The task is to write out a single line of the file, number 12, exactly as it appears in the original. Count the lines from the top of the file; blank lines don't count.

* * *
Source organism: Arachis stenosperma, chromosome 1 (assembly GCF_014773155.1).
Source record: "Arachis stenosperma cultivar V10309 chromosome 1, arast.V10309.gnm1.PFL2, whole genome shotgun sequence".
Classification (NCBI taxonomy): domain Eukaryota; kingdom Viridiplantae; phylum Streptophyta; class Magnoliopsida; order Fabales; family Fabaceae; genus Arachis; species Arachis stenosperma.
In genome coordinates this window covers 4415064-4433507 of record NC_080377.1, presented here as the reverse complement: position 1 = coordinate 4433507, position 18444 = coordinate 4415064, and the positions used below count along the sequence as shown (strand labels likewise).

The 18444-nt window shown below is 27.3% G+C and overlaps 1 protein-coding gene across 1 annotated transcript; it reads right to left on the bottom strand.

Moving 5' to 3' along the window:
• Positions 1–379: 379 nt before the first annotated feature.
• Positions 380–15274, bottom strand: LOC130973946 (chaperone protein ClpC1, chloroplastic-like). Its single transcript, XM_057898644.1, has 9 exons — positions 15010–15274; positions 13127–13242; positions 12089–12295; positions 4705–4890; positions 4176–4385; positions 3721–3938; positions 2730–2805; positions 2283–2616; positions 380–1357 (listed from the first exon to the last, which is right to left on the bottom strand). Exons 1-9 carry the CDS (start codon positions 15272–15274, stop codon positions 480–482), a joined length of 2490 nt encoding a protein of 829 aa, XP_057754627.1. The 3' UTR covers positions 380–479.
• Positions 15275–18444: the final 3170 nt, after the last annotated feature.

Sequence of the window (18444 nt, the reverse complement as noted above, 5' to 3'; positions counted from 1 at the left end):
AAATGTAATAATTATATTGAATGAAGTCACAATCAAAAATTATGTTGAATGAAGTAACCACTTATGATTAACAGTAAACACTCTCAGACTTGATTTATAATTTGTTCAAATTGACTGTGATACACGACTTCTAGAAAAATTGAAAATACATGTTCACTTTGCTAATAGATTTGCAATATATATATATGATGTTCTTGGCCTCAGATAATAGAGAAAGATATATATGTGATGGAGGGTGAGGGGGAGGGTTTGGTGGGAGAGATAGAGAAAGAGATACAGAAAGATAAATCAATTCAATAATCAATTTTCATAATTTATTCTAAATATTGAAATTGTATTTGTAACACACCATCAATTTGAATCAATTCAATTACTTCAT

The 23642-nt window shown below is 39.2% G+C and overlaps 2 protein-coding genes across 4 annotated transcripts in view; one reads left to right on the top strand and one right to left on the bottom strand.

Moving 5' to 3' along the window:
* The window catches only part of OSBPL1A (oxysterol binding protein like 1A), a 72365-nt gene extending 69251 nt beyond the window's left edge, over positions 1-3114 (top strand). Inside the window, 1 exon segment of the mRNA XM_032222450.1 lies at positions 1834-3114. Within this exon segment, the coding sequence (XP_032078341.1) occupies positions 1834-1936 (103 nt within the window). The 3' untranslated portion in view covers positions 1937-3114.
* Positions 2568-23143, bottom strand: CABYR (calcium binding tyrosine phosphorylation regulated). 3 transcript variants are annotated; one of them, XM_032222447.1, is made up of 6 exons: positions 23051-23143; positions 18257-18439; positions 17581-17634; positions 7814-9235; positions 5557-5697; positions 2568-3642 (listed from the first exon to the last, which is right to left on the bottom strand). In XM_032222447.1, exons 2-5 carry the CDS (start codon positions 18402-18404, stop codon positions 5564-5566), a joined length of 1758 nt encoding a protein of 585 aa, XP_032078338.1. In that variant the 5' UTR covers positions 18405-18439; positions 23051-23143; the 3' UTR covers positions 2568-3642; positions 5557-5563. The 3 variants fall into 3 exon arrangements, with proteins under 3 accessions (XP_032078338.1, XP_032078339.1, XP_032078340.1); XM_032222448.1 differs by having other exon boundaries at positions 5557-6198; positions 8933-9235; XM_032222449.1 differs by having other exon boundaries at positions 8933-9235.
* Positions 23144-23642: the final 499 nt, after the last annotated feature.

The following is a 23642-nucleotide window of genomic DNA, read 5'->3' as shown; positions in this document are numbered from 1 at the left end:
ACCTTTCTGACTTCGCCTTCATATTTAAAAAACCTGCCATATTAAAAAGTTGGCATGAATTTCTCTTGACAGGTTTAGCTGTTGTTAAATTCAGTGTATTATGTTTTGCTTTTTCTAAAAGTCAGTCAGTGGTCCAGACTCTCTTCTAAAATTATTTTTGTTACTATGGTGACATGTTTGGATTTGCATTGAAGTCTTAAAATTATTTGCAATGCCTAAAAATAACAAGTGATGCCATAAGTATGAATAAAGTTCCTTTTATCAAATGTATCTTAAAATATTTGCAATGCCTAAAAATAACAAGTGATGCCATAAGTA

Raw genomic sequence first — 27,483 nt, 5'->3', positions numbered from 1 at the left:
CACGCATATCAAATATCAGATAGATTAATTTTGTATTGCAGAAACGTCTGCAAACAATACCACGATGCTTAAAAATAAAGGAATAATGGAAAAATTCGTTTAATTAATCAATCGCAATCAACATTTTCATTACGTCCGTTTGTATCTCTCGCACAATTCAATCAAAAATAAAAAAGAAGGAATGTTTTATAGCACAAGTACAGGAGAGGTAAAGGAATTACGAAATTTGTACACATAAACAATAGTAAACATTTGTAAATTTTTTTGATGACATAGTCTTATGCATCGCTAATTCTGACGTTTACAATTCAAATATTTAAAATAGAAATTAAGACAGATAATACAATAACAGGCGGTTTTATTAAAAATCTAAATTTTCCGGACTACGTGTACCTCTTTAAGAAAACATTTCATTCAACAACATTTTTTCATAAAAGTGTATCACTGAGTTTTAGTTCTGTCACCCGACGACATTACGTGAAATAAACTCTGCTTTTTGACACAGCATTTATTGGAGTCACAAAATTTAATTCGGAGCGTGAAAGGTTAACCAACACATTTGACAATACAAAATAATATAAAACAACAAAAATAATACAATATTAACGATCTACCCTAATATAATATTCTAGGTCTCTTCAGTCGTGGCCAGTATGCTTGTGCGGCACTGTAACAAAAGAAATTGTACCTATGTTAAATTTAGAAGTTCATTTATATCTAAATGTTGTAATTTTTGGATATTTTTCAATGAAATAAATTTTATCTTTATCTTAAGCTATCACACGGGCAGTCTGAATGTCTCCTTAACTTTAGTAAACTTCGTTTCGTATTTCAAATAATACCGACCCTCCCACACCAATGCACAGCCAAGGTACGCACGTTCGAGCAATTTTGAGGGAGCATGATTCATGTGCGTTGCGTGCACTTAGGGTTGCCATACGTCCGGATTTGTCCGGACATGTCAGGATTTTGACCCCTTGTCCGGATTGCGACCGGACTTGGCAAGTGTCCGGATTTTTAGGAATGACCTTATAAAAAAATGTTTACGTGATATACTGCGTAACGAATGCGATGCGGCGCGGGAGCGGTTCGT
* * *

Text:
The 23642-nt window shown below is 39.2% G+C and overlaps 2 protein-coding genes across 4 annotated transcripts in view; one reads left to right on the top strand and one right to left on the bottom strand.